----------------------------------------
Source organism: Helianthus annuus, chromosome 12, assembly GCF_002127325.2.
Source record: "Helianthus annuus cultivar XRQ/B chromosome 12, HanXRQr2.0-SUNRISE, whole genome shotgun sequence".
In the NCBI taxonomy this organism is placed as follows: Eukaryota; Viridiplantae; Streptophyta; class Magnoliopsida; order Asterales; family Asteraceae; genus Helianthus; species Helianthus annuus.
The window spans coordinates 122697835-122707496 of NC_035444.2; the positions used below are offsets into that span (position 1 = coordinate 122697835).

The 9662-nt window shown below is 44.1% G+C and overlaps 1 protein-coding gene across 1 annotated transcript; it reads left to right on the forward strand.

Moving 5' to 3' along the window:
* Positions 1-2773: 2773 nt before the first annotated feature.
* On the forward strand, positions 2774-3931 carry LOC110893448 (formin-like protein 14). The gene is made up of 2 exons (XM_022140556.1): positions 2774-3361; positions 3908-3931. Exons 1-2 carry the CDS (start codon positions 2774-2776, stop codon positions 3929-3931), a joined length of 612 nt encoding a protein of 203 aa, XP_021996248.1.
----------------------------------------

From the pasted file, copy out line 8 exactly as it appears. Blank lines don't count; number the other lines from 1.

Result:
* On the forward strand, positions 2774-3931 carry LOC110893448 (formin-like protein 14). The gene is made up of 2 exons (XM_022140556.1): positions 2774-3361; positions 3908-3931. Exons 1-2 carry the CDS (start codon positions 2774-2776, stop codon positions 3929-3931), a joined length of 612 nt encoding a protein of 203 aa, XP_021996248.1.